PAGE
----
Why it is better to keep the scab off most wounds and incisions
Wounds, incisions, surgeries. Almost every person and dog have had to deal with at least one surgery in a lifetime. One would assume a trivial thing like wound care would be pretty straight forward. What I find fascinating and often frustrating is that when it comes to medicine most people seldom question the status quo. Our society’s approach is to do what everyone else does. We do not question enough if the status quo makes sense.
Wound and incision healing is no exception.
When I started in veterinary practice, I worked with horses. Naturally, we dealt with many wounds and lacerations. What I noticed then was that horse skin healed beautifully when we kept the skin clean.
The most common wound care was hydrotherapy, or rinsing the wound with copious amounts of water using a water hose. The wound margins were kept nice and clean and in a very short time the wound would heal.
One substance to avoid
When I gradually started working with dogs and small animals, I noticed many of my colleagues used chlorhexidine soap – a toxic substance. Some of you may know this soap by the brand name Hibitane.
Small animal practices widely use this soap and no one even thinks twice about its toxicity. Logically, if it kills bacteria via a chemical effect, it is toxic.
If you are not the type who likes to read technical documentation, all you need to know is that Hibitane is very hazardous when ingested and is an irritant to skin, eyes and when inhaled.
To add to the list, the substance is toxic to lungs and mucous membranes. Repeated or prolonged exposure to chlorhexidine soap can cause organ damage.
My question is how often do we see dogs licking incisions treated with chlorhexidine? Very often! It may also surprise you that despite the safety medical datasheet, this toxic substance is also frequently used in mouthwashes and rinses for humans and dogs. Bizarre!
What you may not know about hydrogen peroxide
One would think that hydrogen peroxide is an easy and safe choice when it comes to wound care because it bubbles up on injured tissues to form the disinfecting element of oxygen and water.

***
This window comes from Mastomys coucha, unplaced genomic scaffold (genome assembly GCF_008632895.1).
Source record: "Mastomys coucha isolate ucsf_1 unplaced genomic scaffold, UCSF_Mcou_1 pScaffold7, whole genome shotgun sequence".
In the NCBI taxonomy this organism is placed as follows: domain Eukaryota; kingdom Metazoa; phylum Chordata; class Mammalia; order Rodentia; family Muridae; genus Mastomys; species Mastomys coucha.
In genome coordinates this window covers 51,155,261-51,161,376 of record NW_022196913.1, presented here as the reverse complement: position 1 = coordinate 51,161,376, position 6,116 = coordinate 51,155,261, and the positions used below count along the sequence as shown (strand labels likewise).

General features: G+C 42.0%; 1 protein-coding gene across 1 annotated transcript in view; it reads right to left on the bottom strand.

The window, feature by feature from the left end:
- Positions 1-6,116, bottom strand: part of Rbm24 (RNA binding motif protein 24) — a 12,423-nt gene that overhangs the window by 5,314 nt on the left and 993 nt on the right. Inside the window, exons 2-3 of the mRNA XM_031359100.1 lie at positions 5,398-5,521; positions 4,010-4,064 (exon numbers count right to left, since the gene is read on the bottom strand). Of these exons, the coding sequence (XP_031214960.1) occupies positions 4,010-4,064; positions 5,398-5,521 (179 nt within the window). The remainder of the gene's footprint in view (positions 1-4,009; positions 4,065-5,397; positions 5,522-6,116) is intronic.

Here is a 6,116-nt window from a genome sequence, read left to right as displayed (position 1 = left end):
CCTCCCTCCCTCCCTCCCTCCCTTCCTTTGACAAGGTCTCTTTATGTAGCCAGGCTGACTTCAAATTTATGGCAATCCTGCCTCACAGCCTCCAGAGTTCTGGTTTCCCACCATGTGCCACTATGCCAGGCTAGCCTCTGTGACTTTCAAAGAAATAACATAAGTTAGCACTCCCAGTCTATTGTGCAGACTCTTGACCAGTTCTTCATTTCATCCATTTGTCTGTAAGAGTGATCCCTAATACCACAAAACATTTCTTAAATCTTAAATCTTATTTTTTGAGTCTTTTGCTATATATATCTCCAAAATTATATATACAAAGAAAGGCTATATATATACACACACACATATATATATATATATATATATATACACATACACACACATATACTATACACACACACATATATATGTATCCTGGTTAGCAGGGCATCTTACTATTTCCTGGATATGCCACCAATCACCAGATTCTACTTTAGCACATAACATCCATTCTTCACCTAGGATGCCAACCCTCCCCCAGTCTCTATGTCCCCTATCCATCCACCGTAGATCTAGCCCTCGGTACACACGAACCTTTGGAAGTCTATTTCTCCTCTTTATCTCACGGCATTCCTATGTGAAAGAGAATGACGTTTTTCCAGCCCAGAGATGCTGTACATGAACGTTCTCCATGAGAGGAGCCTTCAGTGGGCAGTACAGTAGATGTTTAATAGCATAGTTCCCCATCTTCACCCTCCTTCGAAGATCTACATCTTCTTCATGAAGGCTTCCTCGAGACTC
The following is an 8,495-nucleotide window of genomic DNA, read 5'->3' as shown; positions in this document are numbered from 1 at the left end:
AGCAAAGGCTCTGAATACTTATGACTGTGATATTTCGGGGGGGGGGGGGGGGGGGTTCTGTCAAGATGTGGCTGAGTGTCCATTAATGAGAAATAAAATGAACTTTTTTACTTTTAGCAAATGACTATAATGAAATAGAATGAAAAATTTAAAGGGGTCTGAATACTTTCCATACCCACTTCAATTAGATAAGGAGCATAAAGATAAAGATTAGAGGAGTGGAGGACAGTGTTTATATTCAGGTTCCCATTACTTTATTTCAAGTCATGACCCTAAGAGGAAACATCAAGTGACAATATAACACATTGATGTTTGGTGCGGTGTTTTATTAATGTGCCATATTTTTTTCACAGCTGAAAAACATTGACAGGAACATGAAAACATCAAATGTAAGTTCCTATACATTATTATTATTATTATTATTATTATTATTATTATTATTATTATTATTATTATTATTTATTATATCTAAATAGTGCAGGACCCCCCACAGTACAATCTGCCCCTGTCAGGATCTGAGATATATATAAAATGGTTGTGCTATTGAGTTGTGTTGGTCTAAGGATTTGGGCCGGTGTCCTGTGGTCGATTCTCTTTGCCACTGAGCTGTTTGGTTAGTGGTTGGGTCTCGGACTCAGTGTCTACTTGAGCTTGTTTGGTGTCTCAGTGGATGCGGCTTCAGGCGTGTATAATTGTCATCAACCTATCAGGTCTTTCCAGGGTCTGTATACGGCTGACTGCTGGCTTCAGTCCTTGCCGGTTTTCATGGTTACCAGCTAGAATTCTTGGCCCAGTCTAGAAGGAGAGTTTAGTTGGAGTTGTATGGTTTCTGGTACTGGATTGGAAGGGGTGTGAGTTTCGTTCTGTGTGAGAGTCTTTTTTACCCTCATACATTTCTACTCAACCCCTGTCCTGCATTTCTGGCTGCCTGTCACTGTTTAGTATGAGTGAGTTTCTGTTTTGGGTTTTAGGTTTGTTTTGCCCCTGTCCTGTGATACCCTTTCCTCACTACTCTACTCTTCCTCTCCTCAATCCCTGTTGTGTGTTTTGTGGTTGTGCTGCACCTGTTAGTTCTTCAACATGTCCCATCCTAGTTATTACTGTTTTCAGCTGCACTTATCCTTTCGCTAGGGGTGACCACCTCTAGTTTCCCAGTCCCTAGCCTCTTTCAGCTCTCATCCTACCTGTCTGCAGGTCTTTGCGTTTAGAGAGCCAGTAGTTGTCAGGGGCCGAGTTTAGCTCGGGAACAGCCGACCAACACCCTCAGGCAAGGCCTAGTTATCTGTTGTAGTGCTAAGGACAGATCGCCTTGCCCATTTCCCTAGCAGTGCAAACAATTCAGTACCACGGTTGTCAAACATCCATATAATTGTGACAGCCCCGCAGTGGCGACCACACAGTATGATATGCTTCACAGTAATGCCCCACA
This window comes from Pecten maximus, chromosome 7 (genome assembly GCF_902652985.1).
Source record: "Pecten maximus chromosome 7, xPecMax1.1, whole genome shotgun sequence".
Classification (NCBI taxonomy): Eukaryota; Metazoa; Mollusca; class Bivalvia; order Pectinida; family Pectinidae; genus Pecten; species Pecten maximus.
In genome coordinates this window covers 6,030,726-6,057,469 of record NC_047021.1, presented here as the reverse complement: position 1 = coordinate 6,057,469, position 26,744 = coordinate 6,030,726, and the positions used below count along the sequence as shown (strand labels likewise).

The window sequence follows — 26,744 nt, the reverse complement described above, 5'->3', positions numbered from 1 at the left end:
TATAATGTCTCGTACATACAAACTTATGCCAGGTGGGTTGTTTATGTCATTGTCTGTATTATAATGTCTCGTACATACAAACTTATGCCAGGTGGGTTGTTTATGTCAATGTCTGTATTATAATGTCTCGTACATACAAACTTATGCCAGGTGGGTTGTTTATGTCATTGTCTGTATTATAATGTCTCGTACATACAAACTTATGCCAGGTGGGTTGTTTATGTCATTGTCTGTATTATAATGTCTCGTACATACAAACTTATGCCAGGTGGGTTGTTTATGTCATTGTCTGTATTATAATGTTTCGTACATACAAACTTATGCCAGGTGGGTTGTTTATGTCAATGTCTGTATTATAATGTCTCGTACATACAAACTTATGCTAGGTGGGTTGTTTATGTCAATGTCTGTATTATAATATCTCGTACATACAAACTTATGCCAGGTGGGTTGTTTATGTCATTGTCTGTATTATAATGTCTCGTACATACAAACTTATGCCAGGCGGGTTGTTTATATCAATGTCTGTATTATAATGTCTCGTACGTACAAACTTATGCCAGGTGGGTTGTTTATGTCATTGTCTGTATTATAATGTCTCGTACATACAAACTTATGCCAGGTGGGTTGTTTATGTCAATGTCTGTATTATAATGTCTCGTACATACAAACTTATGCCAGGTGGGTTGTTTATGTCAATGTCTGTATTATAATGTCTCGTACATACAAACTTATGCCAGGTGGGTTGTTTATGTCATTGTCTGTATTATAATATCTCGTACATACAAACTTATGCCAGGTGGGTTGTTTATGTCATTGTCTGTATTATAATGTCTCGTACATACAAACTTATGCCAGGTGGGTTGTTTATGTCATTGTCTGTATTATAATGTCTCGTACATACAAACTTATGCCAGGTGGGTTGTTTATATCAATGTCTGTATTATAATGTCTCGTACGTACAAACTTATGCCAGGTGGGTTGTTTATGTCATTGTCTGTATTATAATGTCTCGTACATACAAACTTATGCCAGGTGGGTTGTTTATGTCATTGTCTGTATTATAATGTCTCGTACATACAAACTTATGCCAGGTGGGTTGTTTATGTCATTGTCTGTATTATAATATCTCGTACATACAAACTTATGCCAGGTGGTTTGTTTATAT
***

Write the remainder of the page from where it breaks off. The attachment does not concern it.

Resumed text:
This is true, however, the problem is hydrogen peroxide releases oxygen that burns the exposed skin and tissue cells and, in my opinion, slows down the healing.
That’s why I suggest treating wounds with a simple flush of body temperature water and/or saline solution if available. After this, I usually use an herbal Skin Spray that is pH optimized for fast healing.
Skin Spray does not kill bacteria on contact, like the traditional chemical solutions. It enhances and promotes the skin cells and the immune system to mobilize defences. My experience is it significantly reduces pain and swelling.
In other words, to heal an incision on a dog or human all you need to do is keep it clean and use something that is non-toxic, even if your dog licks the product off.
Surprising facts about antibiotic ointments
The use of Polysporin in wound healing is as common as wounds themselves. In fact, I know very few people who don’t use it. There are four problems with Polysporin:
It is made of petroleum jelly – a product that originates from crude oil, which is toxic to skin.
Continued use and overuse of antibiotics leads to propagation of resistant bacteria.
Petroleum jelly forms a film on the skin surface that, in my experience, slows down the healing process and prevents the wound from closing fast.
Most dogs will lick anything greasy, which creates additional trauma to the wound and prolongs healing.
Most wounds heal better and scar less when the scab is removed
I know this may be a surprise to many people. When a scab forms on the skin, it often delays healing by preventing the wound margins from gradually closing. I have made this observation throughout my 25-plus years in practice.
Similar to horses, if you rinse your dog’s wound once or twice a day, or as needed, to keep it clean, soak off the scab and apply Skin Spray it will heal faster than when you leave the scab on.
All you need to do is try it yourself when you have a wound, scratch or scab.[[advertisement product=”skinspray-ad” /]]
Why you should not allow your dog to lick wounds
Some people may be disappointed to hear it’s not ideal to allow dogs to lick their wounds. Most people feel sorry for their dogs when they need to wear a buster collar.
They usually remove the collar and the next thing you know, Fido has licked and made the wound margins thick and swollen, which leads to delayed healing.
I often say nature knows best. However, when it comes to dogs licking wounds, I must say keeping your dog’s tongue away works much better in most cases.
The canine mouth is full of bacteria and let’s remember that dogs lick their bums! Perhaps this will solve the wound licking quandary once and for all.
© Dr. Peter Dobias, DVM